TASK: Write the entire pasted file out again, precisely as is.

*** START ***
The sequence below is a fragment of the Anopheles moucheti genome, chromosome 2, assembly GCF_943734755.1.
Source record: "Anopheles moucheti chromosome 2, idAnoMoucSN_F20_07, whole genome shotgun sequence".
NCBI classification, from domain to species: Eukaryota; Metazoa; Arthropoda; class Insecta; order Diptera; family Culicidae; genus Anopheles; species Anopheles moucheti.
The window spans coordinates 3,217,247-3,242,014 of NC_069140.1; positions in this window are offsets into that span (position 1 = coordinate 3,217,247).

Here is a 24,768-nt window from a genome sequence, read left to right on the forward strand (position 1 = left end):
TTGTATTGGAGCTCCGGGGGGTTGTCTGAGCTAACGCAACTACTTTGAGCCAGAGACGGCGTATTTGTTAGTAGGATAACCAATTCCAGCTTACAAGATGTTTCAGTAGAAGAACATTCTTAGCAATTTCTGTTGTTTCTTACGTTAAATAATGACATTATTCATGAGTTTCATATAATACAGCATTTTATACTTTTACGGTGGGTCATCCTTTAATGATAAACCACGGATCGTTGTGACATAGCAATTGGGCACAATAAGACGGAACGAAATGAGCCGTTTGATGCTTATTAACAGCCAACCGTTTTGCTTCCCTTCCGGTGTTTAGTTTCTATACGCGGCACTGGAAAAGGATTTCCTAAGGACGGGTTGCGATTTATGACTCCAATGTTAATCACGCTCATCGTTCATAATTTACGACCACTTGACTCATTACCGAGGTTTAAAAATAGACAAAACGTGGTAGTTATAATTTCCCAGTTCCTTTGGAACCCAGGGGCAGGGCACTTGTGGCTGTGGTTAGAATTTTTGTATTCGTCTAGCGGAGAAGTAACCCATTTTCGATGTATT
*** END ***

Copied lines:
The sequence below is a fragment of the Anopheles moucheti genome, chromosome 2, assembly GCF_943734755.1.
Source record: "Anopheles moucheti chromosome 2, idAnoMoucSN_F20_07, whole genome shotgun sequence".
NCBI classification, from domain to species: Eukaryota; Metazoa; Arthropoda; class Insecta; order Diptera; family Culicidae; genus Anopheles; species Anopheles moucheti.
The window spans coordinates 3,217,247-3,242,014 of NC_069140.1; positions in this window are offsets into that span (position 1 = coordinate 3,217,247).

Here is a 24,768-nt window from a genome sequence, read left to right on the forward strand (position 1 = left end):
TTGTATTGGAGCTCCGGGGGGTTGTCTGAGCTAACGCAACTACTTTGAGCCAGAGACGGCGTATTTGTTAGTAGGATAACCAATTCCAGCTTACAAGATGTTTCAGTAGAAGAACATTCTTAGCAATTTCTGTTGTTTCTTACGTTAAATAATGACATTATTCATGAGTTTCATATAATACAGCATTTTATACTTTTACGGTGGGTCATCCTTTAATGATAAACCACGGATCGTTGTGACATAGCAATTGGGCACAATAAGACGGAACGAAATGAGCCGTTTGATGCTTATTAACAGCCAACCGTTTTGCTTCCCTTCCGGTGTTTAGTTTCTATACGCGGCACTGGAAAAGGATTTCCTAAGGACGGGTTGCGATTTATGACTCCAATGTTAATCACGCTCATCGTTCATAATTTACGACCACTTGACTCATTACCGAGGTTTAAAAATAGACAAAACGTGGTAGTTATAATTTCCCAGTTCCTTTGGAACCCAGGGGCAGGGCACTTGTGGCTGTGGTTAGAATTTTTGTATTCGTCTAGCGGAGAAGTAACCCATTTTCGATGTATT